Once upon a time, three friends—a surgeon, an architect, and a lawyer—argued over which of their professions came first.
The surgeon declared, “Come on, guys, surgery was obviously the first profession. God performed surgery on Adam to remove his rib, which he used to create Eve. It’s right there in the Bible.”
The architect shook her head. “No, no, God was an architect before he was ever a surgeon! ‘In the beginning God created the heavens and the earth.’ It’s literally the first verse in the book.”
At this, the lawyer crossed his arms and smirked. “You’re both wrong,” he declared. “There was a lawyer before any of that.” His friends stared. “Before God made the world, there was only darkness and confusion,” he explained. “Of course lawyers came first. Who do you think caused all that darkness and confusion?”
Yes, lawyers have a reputation for dishonesty. They probably don’t deserve it, but then I don’t know any lawyers, so I’m not sure. Honest or not, lawyers are certainly a bit intimidating. It was Dave Barry who identified Fear of Attorneys as one of the six basic human emotions, along with Anger, Lust, Greed, Envy, and the Need to Snack.
My own experience of lawyers is limited mostly to Rumpole of the Bailey, Marvel’s Daredevil, and the Ace Attorney series of video games: none of which are terribly realistic in their depiction of the law.
I can think of at least one lawyer, however, whose insight I value. In Ace Attorney, an up-and-coming lawyer prepares for each trial by repeating the same statement over and over.
“My name is Apollo Justice, and I’M FINE!”
(His name really is Apollo Justice; I can’t decide whether it’s stupid, awesome, or both.)
In every trial, no matter how much he wants to throw up or run away and hide, Apollo tells himself that he’s going to be okay. He reminds himself that no matter how difficult the trial, no matter how bad it gets, he’s fine.
As anyone knows who has followed this blog for a while, I live with mild chronic depression and anxiety. They aren’t severe enough to warrant medication, and they’ve improved greatly since I left a toxic work situation about a year ago, but they’re definitely a nuisance.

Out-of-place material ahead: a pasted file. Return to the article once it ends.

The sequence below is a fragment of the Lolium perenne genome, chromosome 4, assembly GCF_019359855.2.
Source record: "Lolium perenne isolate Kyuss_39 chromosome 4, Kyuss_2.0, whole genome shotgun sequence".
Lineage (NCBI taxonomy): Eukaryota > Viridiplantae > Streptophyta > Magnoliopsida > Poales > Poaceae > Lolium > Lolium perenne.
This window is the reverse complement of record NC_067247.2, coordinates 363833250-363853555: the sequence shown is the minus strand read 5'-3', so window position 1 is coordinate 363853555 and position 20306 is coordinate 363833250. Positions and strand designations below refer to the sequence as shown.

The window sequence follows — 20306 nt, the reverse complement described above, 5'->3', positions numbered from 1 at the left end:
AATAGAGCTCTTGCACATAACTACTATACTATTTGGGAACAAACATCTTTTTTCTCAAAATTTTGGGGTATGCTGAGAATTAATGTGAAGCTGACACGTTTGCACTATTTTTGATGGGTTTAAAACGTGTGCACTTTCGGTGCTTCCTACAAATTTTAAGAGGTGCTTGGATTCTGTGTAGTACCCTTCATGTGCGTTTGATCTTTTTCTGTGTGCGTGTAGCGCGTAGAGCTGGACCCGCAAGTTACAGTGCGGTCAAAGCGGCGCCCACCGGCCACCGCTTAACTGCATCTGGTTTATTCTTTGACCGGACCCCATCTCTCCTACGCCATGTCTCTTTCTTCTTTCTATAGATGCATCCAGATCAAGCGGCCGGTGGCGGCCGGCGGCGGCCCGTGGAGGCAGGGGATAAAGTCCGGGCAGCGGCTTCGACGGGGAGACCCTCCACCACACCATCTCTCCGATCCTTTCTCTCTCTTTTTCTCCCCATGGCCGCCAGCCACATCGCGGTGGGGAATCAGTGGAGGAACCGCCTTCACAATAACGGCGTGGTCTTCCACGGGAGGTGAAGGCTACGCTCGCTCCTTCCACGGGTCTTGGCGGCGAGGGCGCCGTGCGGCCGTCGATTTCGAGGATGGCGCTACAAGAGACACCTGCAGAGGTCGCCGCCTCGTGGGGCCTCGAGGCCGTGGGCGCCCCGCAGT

My malaise comes and goes. On good days, I forget it completely; on bad days, it’s hard to think of anything else. For years, I’ve occasionally felt close to breaking down or giving up—yet here I am. I’m fine. I’m fine.
As a family member once pointed out, for all the times I felt like I couldn’t make it through another day, my survival rate has been one hundred percent so far. That’s pretty good, all things considered. I’ve made it this far by God’s grace, and I have every reason to suppose his grace won’t ever fail.
For years, I hoped to figure out some perfect strategy for coping with the bad days. I’m beginning to think there isn’t one. The bad days seem just as dreary and hopeless as they ever have, and I feel just as unprepared for them. I shall probably always feel unprepared for them. There are no magic words or foolproof plans for dealing with certain problems.
Maybe I should just remind myself every so often that I’m fine. I may not feel fine, but I’ve made it this far, and today shan’t be my last. I’ll make it. With God’s help, I’ll make it. Things will get better. They always do.
For the record, I don’t feel bad at the time of publishing this post. It’s just something I’ve been meaning to write for a while, and I’m only just getting around to it.
I’m fine, really!
My name is Adam Stück, and I’M FINE!